Watch the video for 'Ogre':

Watch the video for 'Soldier':

Watch the video for ‘Weaver’:

Interview on The Quietus:

"A record that deserves to be cherished in this or any age."

Uncut, 8/10 Album of the Month

"An album that's out there on its own [...] Peasant is quite an achievement."
The Guardian, 4* Album of the Week

"Dawson's most accessible album to date […] resembles a masterpiece."

“Peasant is a potent and mournfully beautiful meditation on mankind’s inability to fix itself.”
Loud and Quiet, 9/10

“Free-ranging neo-folk mini dramas.”
Q 4*

"Peasant becomes a breakthrough for Dawson: an overwhelming, vulgar, and deeply rewarding record.”
Pitchfork, 8.0

"An hour of pungently skewed songs."
Financial Times, 4*

"Lets hope history repeats itself and we get another album half as good as this."
Record Collector, 4*

“One of the most original voices in English music.”
Time Out

“Hilarious and terrifying all at once.”

“Here is a collection – here is a voice – that will ring down through the ages.”
Caught By The River

"The most extraordinary record of the year so far." 
The Quietus

"Its significance, its profundity, its sheer exhilarating force will stay with you for far longer than just about anything else you’re likely to hear this year." 
The Line of Best Fit, 9.5/10

“He’s a remarkable talent, he really is, and a great fella.”
Marc Riley – BBC 6 Music

“He just crushes me, what a beautiful creature he is.”
Tom Ravenscroft – BBC 6 Music

“A fantastic and unique talent.”
Stuart Maconie – BBC 6 Music

“He is a musician like no other.”
Huw Stephens – BBC Radio 1

Jim Ghedi

Born in Sheffield before moving around various parts of the British Isles and then settling in Moss Valley - an abandoned and forgotten area on the edgelands of South Yorkshire and North East Derbyshire - it makes perfect sense that 26 year old Jim Ghedi’s music feels both fluidly transient yet also deeply rooted to a sense of place.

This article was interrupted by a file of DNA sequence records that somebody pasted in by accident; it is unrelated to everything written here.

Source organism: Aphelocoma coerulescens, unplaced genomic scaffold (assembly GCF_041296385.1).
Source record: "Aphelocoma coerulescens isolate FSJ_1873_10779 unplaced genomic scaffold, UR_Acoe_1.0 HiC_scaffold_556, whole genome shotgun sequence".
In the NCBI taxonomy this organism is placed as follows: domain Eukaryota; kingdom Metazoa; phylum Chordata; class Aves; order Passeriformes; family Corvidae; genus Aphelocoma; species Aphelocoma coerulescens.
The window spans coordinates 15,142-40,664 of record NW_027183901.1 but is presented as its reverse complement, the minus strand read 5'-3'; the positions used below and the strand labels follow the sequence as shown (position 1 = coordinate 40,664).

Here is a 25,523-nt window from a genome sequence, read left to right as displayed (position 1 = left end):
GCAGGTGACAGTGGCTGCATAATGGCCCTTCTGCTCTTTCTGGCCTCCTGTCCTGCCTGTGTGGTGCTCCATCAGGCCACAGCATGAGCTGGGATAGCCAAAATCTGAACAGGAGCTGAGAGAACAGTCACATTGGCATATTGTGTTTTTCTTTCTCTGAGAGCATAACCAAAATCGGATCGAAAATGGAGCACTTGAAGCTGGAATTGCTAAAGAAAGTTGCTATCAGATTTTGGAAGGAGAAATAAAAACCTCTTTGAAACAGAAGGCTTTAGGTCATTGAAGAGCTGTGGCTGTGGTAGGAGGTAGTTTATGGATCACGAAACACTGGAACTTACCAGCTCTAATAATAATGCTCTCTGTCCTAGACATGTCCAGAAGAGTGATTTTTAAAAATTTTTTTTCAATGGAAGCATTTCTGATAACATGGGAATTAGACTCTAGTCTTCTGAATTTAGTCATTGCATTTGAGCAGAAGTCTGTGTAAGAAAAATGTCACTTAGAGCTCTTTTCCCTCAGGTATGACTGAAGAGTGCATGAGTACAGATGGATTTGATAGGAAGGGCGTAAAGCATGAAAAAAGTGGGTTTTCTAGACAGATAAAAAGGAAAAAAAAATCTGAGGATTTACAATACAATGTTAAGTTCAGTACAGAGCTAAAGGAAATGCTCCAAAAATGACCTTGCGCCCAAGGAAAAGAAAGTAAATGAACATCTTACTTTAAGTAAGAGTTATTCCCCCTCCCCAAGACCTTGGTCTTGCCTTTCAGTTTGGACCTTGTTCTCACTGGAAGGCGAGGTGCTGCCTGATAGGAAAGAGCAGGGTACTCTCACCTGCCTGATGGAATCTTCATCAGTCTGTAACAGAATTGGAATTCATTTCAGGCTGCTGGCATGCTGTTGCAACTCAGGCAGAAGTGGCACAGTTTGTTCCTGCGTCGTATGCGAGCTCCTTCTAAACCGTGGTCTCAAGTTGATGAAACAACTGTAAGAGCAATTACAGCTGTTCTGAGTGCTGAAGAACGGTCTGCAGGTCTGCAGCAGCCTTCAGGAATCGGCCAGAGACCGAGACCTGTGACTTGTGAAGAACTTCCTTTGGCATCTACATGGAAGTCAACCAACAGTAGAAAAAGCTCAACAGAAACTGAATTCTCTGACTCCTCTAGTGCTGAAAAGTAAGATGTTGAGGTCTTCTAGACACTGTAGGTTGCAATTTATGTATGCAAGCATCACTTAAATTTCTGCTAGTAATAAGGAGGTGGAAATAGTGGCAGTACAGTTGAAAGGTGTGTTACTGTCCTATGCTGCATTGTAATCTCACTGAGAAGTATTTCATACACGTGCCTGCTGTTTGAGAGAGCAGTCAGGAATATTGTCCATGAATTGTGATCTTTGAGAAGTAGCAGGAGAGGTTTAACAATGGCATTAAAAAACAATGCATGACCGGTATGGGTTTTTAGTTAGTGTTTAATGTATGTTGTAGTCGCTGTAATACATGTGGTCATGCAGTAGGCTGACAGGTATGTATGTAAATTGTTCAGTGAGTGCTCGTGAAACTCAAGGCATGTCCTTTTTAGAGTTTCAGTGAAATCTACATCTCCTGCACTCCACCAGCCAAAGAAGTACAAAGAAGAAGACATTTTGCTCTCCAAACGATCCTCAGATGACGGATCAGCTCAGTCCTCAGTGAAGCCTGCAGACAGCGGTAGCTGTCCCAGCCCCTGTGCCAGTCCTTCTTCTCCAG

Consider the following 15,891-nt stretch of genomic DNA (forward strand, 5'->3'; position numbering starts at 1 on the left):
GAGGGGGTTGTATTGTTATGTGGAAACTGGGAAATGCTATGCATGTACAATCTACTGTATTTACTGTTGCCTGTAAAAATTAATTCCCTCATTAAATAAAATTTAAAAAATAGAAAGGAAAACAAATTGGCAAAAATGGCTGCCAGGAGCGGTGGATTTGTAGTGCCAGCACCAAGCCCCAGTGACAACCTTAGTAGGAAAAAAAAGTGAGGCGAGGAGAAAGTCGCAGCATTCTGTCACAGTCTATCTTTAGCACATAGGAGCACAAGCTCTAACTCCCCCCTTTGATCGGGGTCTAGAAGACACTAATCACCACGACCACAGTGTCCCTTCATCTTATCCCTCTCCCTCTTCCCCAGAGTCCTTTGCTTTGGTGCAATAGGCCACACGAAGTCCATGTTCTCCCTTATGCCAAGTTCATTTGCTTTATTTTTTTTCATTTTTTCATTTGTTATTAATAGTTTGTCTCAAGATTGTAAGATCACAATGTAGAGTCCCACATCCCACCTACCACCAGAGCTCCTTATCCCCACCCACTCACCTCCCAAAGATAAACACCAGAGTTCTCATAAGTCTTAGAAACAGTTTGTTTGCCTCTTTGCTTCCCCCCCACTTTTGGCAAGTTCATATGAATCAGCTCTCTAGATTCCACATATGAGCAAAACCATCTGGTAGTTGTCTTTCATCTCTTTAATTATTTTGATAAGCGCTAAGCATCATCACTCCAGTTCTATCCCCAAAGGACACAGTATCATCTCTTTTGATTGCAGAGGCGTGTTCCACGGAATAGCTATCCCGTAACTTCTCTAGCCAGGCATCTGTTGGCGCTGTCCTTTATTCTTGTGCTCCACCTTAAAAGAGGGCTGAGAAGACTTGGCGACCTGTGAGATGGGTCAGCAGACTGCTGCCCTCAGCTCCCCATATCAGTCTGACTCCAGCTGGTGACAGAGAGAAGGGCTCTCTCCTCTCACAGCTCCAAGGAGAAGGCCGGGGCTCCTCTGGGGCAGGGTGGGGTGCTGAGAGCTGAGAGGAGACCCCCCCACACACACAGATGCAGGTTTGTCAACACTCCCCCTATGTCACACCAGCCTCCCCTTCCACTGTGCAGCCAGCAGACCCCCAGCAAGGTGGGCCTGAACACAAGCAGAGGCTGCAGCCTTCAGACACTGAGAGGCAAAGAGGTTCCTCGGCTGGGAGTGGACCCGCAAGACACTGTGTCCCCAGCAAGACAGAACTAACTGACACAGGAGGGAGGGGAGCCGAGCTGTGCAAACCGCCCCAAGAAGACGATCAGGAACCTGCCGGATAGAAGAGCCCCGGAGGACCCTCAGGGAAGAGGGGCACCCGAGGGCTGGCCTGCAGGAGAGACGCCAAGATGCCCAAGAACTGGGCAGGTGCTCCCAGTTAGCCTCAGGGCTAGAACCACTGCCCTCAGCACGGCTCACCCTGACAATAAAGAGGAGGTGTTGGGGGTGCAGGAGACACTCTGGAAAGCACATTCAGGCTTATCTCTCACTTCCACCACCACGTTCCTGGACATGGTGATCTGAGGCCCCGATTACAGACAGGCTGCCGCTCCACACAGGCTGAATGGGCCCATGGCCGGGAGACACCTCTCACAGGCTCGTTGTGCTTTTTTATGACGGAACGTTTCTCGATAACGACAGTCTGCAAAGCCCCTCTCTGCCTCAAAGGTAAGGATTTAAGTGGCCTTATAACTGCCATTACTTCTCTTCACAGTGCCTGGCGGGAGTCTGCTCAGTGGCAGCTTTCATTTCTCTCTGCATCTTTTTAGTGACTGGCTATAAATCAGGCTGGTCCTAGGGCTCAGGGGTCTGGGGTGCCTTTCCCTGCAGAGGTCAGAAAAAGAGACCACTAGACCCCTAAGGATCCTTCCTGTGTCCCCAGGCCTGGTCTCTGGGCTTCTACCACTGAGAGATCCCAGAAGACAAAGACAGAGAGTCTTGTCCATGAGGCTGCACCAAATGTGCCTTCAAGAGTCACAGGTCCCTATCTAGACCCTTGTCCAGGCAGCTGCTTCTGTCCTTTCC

Nature permeates through his second album ‘A Hymn For Ancient Land’ (released this winter to much praise on Basin Rock – also home to Nadia Reid and Julie Byrne) from start to finish, gliding through its core like a bubbling brook. The subtle mix of finger-picked guitar, classical instrumentation and the beauty of the arrangements create something almost tangible – like a light dew on the tip ends of grass or the sticky moisture of well trampled soil. Winding guitar instrumentals lead you up forgotten paths, gently whirring strings along rolling hillsides, the drums beat like the faint sounds of thunder on the horizon and the rich hum of the ambience hangs like a gentle morning fog.

Music / Album link :

Single track link :



Praise for 'A Hymn For Ancient Land':

★★★★☆MOJO - "Melodically sublime... although Ghedi's music is infused with tradition, it's very much experiencing the present"

★★★★☆ The Independent - "a raga-like texture of tingling drones and jaunty picking that recalls both John Fahey and the Penguin Cafe"

★★★★☆ The Financial Times "This is landscape music, a close relative of landscape art."

★★★★☆ Uncut - "There's respect here, but no folkloric nostalgia...a delightful hybrid strain"

★★★★☆ Q - "a brilliant finger-picker and songwriter...shining a welcome light into an underrated genre"

Folk Radio UK - "a small masterpiece"

The Line Of Best Fit - 8/10​ "A Hymn for Ancient Land really only sounds like itself."